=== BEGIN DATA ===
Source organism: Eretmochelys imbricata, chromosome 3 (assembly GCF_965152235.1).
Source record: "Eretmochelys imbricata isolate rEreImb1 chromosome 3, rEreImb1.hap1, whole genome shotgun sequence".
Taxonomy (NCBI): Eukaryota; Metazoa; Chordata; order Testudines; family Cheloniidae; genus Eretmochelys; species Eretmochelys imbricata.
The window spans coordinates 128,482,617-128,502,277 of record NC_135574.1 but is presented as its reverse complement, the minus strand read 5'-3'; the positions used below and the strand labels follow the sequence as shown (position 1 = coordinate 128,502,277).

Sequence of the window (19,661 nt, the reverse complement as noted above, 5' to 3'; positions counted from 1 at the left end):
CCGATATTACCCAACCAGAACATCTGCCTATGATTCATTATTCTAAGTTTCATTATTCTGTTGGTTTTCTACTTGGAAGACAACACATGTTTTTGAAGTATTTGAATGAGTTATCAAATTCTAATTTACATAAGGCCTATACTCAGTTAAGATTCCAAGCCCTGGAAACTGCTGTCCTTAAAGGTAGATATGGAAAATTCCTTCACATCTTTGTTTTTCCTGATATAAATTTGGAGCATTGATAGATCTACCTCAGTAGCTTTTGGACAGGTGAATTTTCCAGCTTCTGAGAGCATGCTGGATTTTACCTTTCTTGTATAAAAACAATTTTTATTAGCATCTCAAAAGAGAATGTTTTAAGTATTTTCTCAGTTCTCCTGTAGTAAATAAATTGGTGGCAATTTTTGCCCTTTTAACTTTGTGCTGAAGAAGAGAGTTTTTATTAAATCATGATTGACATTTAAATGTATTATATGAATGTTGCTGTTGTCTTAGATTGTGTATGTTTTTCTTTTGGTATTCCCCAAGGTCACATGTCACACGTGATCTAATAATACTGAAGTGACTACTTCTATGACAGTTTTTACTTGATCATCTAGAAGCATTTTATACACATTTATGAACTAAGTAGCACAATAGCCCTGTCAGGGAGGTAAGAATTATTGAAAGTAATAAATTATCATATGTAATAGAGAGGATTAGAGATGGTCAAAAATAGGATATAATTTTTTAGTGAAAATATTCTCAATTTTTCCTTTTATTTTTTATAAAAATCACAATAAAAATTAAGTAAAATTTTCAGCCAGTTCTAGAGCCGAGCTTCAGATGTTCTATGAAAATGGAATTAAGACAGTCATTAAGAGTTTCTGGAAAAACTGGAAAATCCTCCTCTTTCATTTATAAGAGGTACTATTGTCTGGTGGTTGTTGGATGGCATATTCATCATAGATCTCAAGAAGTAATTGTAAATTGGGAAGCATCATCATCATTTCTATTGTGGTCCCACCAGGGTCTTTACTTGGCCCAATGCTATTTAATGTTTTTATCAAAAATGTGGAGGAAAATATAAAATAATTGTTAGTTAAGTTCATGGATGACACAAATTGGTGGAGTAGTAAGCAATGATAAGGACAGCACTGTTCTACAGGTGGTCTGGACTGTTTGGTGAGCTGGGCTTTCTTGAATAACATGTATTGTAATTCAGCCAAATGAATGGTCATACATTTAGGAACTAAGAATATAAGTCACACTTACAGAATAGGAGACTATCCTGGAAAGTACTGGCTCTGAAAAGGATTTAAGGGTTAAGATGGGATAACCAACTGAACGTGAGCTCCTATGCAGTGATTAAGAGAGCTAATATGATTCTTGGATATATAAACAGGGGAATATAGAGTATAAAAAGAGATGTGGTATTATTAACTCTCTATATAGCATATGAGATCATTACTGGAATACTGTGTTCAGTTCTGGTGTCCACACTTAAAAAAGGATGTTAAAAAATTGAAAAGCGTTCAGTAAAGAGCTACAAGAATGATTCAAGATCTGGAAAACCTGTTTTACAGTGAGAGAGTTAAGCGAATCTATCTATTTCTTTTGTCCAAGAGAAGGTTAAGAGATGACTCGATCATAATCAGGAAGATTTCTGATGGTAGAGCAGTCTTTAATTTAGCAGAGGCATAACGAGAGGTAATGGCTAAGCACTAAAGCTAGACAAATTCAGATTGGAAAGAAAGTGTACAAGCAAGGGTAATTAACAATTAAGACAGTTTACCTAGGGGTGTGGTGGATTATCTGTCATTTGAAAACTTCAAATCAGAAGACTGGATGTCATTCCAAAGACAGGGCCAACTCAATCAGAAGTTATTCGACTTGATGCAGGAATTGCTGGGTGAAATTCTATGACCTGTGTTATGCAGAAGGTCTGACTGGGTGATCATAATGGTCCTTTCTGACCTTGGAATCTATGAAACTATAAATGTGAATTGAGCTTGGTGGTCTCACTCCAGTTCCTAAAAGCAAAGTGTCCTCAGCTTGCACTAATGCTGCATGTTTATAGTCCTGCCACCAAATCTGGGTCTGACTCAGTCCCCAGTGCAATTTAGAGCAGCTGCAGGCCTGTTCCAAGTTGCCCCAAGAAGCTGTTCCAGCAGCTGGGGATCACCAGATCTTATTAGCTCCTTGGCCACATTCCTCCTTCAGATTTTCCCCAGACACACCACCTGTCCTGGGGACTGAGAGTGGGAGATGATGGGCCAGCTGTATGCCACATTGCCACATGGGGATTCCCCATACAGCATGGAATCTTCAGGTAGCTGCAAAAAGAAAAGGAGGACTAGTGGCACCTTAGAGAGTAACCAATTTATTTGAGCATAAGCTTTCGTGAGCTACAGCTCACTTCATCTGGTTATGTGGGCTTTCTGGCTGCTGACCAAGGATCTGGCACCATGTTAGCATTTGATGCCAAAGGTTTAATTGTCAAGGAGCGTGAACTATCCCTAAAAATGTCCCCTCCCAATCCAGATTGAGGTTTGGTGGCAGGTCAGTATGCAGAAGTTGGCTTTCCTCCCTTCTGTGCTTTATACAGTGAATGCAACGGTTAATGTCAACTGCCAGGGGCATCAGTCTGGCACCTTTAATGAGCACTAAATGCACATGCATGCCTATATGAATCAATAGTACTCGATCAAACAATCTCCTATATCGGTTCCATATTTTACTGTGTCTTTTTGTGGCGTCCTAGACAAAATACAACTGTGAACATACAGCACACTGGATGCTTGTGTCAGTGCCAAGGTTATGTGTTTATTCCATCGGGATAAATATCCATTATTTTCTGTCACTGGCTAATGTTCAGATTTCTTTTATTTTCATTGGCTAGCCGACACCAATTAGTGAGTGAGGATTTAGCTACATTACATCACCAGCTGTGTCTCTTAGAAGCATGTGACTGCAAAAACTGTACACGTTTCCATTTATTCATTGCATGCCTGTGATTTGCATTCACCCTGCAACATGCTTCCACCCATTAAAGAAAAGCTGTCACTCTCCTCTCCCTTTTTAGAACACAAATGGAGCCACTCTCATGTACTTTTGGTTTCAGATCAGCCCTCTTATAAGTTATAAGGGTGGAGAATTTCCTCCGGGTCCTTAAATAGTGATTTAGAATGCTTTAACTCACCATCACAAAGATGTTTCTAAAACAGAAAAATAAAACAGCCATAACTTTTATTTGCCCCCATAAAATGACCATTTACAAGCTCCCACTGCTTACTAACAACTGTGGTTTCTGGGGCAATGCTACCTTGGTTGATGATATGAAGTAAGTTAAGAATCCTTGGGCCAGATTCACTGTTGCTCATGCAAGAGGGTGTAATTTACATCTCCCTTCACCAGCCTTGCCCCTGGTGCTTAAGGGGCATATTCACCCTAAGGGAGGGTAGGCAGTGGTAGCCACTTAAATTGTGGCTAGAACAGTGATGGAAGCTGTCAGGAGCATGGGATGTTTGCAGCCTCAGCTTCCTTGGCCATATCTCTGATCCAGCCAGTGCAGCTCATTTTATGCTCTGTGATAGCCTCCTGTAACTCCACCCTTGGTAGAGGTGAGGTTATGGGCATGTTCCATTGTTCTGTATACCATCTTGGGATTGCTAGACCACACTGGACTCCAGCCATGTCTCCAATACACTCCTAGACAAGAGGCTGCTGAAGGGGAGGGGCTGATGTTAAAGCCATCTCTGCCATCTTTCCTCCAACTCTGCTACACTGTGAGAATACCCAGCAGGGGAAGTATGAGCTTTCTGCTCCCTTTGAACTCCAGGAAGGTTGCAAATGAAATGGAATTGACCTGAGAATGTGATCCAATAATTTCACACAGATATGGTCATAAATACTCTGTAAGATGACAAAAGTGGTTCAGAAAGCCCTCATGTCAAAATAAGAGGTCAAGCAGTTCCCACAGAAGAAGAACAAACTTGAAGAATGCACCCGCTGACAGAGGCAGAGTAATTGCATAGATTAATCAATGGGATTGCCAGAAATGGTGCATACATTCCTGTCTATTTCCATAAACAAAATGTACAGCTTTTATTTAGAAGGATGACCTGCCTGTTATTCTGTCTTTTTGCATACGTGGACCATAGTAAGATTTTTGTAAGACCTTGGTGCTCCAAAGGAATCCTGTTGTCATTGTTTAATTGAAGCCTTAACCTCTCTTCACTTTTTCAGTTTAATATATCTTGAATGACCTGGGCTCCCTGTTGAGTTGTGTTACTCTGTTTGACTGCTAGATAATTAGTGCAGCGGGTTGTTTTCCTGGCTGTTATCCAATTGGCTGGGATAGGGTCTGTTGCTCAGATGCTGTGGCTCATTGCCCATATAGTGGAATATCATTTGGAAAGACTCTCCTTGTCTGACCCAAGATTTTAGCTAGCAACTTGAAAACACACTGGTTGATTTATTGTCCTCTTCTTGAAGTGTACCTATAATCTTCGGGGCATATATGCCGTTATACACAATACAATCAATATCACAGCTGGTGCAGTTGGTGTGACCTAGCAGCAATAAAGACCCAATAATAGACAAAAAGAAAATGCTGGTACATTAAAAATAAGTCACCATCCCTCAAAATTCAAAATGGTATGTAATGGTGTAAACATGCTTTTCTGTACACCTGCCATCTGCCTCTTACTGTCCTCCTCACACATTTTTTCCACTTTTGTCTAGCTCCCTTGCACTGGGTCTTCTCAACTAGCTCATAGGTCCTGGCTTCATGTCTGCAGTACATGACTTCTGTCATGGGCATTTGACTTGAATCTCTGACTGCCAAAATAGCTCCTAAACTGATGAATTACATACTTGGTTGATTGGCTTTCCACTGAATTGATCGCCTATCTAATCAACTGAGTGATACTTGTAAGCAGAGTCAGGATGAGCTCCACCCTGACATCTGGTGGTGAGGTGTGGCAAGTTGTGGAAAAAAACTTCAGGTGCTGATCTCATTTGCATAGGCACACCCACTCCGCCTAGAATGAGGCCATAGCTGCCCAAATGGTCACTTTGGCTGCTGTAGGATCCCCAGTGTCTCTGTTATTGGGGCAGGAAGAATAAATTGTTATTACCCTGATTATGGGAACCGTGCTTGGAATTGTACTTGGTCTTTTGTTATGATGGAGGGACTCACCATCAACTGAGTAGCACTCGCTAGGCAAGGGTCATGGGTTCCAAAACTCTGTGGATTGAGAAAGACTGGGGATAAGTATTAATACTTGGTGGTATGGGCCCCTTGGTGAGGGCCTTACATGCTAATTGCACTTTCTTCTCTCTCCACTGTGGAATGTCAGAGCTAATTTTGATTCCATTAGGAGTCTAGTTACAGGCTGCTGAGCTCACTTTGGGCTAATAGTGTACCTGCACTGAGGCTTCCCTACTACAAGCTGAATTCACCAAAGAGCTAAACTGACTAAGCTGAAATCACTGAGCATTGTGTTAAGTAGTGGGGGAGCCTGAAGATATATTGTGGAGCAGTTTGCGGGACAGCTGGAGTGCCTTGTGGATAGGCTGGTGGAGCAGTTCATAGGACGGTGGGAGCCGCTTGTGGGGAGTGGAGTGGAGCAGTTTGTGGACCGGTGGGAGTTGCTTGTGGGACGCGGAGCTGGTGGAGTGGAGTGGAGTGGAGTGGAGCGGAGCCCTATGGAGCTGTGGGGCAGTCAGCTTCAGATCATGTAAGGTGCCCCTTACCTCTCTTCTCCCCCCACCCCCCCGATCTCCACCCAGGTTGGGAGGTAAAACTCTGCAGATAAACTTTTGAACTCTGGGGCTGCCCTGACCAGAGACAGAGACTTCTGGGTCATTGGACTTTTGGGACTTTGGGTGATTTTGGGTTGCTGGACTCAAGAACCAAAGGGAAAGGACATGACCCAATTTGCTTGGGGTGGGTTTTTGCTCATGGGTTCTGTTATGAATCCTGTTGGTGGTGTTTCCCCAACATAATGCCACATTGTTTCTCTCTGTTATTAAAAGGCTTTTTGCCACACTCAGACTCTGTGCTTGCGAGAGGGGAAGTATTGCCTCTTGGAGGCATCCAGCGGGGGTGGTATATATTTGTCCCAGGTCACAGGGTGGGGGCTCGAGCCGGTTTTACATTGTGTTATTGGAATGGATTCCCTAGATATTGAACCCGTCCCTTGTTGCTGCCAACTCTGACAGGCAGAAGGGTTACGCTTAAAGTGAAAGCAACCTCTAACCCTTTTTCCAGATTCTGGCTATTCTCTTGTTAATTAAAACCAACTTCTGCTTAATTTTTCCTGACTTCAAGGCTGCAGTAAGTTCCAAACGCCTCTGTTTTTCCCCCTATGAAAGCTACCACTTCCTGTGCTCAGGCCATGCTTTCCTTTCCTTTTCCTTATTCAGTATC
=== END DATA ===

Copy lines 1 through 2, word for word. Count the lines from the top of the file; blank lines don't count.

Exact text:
Source organism: Eretmochelys imbricata, chromosome 3 (assembly GCF_965152235.1).
Source record: "Eretmochelys imbricata isolate rEreImb1 chromosome 3, rEreImb1.hap1, whole genome shotgun sequence".